In her matter of fact and clear writing style, Loung allows to understand so much of Cambodia history and culture. Her ability to put the grim occurrences of the genocide in perspective and to find a way to move on and thrive is commendable. I look forward to reading her next book which starts when she's in college.
on March 30, 2013
This is the 2nd book in the series that I bought online immediatly after returning from a life changing trip to Cambodia. I picked up the first book, First They Killed My Father, at a book store in Phnom Phen a few blocks from the White Mansion Hotel, part of the old US Embassy, where I was staying. I was looking for something good to read on the flight home that would also give me some insight into what the genocide in the 1970s was really like for the people of Cambodia. This book was exactly what I was looking for and was beautifully written. I would recommend these books to anyone! I have never read such a page turner! I read the entire first book on my flight back back home and was thrilled to find this 2nd book in the series on Amazon. This book is just as much of a page turner and shows Loung Ung's life growing up in the US compared side by side with her sister's life back in Cambodia. Loung Ung is a great author and I even got to meet her at a book reading, my first and only, at a book store in Harvard Square shortly after I read her 3rd book, Lulu in the Sky. Read the books in order and you won't regret it! The books are beautifully written!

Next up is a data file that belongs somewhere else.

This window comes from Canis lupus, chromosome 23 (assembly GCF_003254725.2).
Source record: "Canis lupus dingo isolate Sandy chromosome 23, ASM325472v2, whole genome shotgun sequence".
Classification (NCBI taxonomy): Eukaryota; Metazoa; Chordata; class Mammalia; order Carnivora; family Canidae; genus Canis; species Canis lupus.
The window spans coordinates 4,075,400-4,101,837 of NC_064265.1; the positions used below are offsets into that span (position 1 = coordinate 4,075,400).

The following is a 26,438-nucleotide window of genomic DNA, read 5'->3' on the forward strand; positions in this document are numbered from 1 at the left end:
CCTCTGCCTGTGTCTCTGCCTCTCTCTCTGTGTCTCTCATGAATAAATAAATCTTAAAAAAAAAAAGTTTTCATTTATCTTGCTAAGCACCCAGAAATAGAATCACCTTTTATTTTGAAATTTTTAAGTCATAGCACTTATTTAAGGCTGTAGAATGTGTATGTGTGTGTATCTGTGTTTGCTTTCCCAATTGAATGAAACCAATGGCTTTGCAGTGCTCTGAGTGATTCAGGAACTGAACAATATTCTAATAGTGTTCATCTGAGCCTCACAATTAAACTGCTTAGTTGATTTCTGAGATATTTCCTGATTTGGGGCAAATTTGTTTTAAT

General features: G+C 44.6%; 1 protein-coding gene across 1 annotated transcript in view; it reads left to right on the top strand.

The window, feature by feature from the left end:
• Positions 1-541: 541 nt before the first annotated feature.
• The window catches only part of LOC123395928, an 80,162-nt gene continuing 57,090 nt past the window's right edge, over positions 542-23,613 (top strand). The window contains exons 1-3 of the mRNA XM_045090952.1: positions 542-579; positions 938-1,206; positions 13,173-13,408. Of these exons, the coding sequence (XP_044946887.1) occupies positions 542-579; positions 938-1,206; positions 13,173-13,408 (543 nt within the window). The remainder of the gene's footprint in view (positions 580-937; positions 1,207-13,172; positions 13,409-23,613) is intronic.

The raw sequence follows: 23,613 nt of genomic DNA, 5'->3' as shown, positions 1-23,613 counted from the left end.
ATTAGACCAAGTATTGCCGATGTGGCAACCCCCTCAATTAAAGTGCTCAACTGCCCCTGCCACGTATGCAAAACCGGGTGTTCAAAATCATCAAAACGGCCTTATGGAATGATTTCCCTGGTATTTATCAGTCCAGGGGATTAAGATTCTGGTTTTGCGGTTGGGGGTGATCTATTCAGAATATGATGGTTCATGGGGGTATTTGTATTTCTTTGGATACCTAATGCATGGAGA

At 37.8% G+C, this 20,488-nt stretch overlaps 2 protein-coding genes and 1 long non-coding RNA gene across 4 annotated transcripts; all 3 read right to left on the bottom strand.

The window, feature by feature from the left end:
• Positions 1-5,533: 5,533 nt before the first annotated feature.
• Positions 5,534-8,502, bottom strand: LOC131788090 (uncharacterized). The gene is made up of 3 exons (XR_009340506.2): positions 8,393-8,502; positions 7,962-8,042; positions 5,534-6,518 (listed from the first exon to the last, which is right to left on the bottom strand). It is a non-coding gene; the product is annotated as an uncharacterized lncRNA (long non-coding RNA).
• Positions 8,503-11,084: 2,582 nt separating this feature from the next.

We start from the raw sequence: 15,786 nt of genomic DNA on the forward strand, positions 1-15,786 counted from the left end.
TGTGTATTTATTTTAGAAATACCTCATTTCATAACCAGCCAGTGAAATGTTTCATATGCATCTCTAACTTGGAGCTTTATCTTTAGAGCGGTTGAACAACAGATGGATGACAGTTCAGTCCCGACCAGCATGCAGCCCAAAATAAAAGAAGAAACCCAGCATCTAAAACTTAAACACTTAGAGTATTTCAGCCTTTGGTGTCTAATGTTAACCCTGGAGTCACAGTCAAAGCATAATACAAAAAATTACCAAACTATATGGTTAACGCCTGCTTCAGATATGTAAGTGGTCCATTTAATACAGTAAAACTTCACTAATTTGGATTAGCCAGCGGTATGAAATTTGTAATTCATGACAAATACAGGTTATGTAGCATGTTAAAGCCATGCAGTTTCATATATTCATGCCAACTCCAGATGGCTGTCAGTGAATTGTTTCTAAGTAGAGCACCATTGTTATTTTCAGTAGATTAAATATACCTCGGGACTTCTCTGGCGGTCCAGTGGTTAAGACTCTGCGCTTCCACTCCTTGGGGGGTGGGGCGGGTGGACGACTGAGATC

on April 30, 2006
Loung Ung's fascinating second book, Lucky Child, picks up the story that began with her first memoir, First They Killed My Father, and with both books I found it impossible to put them down once I'd begun reading. Lucky Child contrasts life for Loung as a refugee in America, with her sister Chou's life in rural Cambodia, and it's a revealing and moving comparison. Loung, with lasting feelings of guilt for those she'd left behind, found it difficult to fit in, whilst Chou, resigned to her fate, displayed the resilience and inner strength that is apparent in so many of her fellow countrymen and women.
I found two parts of this remarkable book particularly poignant, the heart-rending death of three-year-old Kung and the reunion between Chou and her brother Meng after a separation of eleven years. These passages were hard to read. Whilst the eventual meeting of Loung and Chou is an awkward affair, the tale of their brother Kim's escape from Cambodia to France is enthralling. The book tells a tale that underscores the importance of the bond between family members, the sheer strength of the human spirit and will to endure and most of all, it's a story of two sisters who have survived and flourished against all odds. Loung Ung has a special talent at storytelling. I recommend this book without hesitation.
If you're a human being, you should read this inspiring and moving book. Yes, it will tug at your heartstrings and enliven your empathy, but it will also make it crystal clear how a stridently divisive political and social climate - worse than, but politically not unlike America today - can push people into doing the unthinkable to their neighbors, while leaving others asking, "How could this have happened?" It's all her story, but anyone with a brain...and a heart...can see its connection to his or her own life.
Loung Ung's writing is an elegant and eloquent, yet down-to-earth style that you won't be able to pull away from. In "Lucky Child," she again demonstrates her masterful storytelling ability and delivers a unique, and often heartbreaking, look inside another culture. And our own.
This book will make you think, make you feel, and, hopefully, encourage you to act the next time you hear the words "abuse" or "genocide." Definitely a must-read.